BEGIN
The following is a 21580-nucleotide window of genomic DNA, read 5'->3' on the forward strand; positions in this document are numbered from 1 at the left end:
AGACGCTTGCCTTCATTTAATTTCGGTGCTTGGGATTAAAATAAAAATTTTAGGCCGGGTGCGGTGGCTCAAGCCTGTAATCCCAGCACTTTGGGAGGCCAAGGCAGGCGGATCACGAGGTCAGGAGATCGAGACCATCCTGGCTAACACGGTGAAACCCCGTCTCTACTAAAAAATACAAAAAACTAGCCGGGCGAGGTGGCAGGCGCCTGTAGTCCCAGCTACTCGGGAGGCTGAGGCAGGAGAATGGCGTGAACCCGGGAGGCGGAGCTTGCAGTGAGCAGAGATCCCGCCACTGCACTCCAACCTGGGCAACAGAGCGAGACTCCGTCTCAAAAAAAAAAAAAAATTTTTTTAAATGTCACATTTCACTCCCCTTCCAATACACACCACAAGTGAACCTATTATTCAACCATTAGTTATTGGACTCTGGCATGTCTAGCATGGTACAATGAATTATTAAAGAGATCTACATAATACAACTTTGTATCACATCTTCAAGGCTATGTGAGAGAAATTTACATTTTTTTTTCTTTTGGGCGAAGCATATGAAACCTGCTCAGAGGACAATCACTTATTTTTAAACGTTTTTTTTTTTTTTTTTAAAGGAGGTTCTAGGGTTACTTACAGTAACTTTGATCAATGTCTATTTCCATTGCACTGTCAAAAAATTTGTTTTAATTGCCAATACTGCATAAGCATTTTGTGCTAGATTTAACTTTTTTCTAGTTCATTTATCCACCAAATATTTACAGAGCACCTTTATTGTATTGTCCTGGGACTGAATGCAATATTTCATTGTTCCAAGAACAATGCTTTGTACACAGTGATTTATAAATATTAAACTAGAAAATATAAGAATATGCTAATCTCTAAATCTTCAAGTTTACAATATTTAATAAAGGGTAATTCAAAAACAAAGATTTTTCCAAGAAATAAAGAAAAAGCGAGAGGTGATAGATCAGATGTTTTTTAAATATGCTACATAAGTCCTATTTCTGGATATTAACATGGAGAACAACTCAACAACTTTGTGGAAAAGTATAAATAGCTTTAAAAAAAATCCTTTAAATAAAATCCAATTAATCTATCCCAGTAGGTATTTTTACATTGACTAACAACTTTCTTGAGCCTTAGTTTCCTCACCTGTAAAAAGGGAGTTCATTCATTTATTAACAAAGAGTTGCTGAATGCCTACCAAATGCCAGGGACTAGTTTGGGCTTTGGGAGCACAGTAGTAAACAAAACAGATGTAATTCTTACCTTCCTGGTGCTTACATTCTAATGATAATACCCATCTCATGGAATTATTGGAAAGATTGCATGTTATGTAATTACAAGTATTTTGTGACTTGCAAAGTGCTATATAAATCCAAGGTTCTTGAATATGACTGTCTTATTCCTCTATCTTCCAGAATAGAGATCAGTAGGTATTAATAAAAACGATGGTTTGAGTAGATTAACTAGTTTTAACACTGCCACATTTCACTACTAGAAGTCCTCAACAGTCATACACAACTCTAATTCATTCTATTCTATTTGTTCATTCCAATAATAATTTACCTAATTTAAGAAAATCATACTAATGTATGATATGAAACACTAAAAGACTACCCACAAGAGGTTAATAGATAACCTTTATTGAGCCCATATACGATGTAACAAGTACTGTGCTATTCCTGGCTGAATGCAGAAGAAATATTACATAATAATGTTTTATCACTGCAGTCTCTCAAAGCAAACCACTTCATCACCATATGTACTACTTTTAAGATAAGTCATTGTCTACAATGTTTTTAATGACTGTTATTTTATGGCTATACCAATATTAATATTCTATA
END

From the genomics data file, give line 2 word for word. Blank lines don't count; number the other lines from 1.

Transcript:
AGACGCTTGCCTTCATTTAATTTCGGTGCTTGGGATTAAAATAAAAATTTTAGGCCGGGTGCGGTGGCTCAAGCCTGTAATCCCAGCACTTTGGGAGGCCAAGGCAGGCGGATCACGAGGTCAGGAGATCGAGACCATCCTGGCTAACACGGTGAAACCCCGTCTCTACTAAAAAATACAAAAAACTAGCCGGGCGAGGTGGCAGGCGCCTGTAGTCCCAGCTACTCGGGAGGCTGAGGCAGGAGAATGGCGTGAACCCGGGAGGCGGAGCTTGCAGTGAGCAGAGATCCCGCCACTGCACTCCAACCTGGGCAACAGAGCGAGACTCCGTCTCAAAAAAAAAAAAAAATTTTTTTAAATGTCACATTTCACTCCCCTTCCAATACACACCACAAGTGAACCTATTATTCAACCATTAGTTATTGGACTCTGGCATGTCTAGCATGGTACAATGAATTATTAAAGAGATCTACATAATACAACTTTGTATCACATCTTCAAGGCTATGTGAGAGAAATTTACATTTTTTTTTCTTTTGGGCGAAGCATATGAAACCTGCTCAGAGGACAATCACTTATTTTTAAACGTTTTTTTTTTTTTTTTTAAAGGAGGTTCTAGGGTTACTTACAGTAACTTTGATCAATGTCTATTTCCATTGCACTGTCAAAAAATTTGTTTTAATTGCCAATACTGCATAAGCATTTTGTGCTAGATTTAACTTTTTTCTAGTTCATTTATCCACCAAATATTTACAGAGCACCTTTATTGTATTGTCCTGGGACTGAATGCAATATTTCATTGTTCCAAGAACAATGCTTTGTACACAGTGATTTATAAATATTAAACTAGAAAATATAAGAATATGCTAATCTCTAAATCTTCAAGTTTACAATATTTAATAAAGGGTAATTCAAAAACAAAGATTTTTCCAAGAAATAAAGAAAAAGCGAGAGGTGATAGATCAGATGTTTTTTAAATATGCTACATAAGTCCTATTTCTGGATATTAACATGGAGAACAACTCAACAACTTTGTGGAAAAGTATAAATAGCTTTAAAAAAAATCCTTTAAATAAAATCCAATTAATCTATCCCAGTAGGTATTTTTACATTGACTAACAACTTTCTTGAGCCTTAGTTTCCTCACCTGTAAAAAGGGAGTTCATTCATTTATTAACAAAGAGTTGCTGAATGCCTACCAAATGCCAGGGACTAGTTTGGGCTTTGGGAGCACAGTAGTAAACAAAACAGATGTAATTCTTACCTTCCTGGTGCTTACATTCTAATGATAATACCCATCTCATGGAATTATTGGAAAGATTGCATGTTATGTAATTACAAGTATTTTGTGACTTGCAAAGTGCTATATAAATCCAAGGTTCTTGAATATGACTGTCTTATTCCTCTATCTTCCAGAATAGAGATCAGTAGGTATTAATAAAAACGATGGTTTGAGTAGATTAACTAGTTTTAACACTGCCACATTTCACTACTAGAAGTCCTCAACAGTCATACACAACTCTAATTCATTCTATTCTATTTGTTCATTCCAATAATAATTTACCTAATTTAAGAAAATCATACTAATGTATGATATGAAACACTAAAAGACTACCCACAAGAGGTTAATAGATAACCTTTATTGAGCCCATATACGATGTAACAAGTACTGTGCTATTCCTGGCTGAATGCAGAAGAAATATTACATAATAATGTTTTATCACTGCAGTCTCTCAAAGCAAACCACTTCATCACCATATGTACTACTTTTAAGATAAGTCATTGTCTACAATGTTTTTAATGACTGTTATTTTATGGCTATACCAATATTAATATTCTATA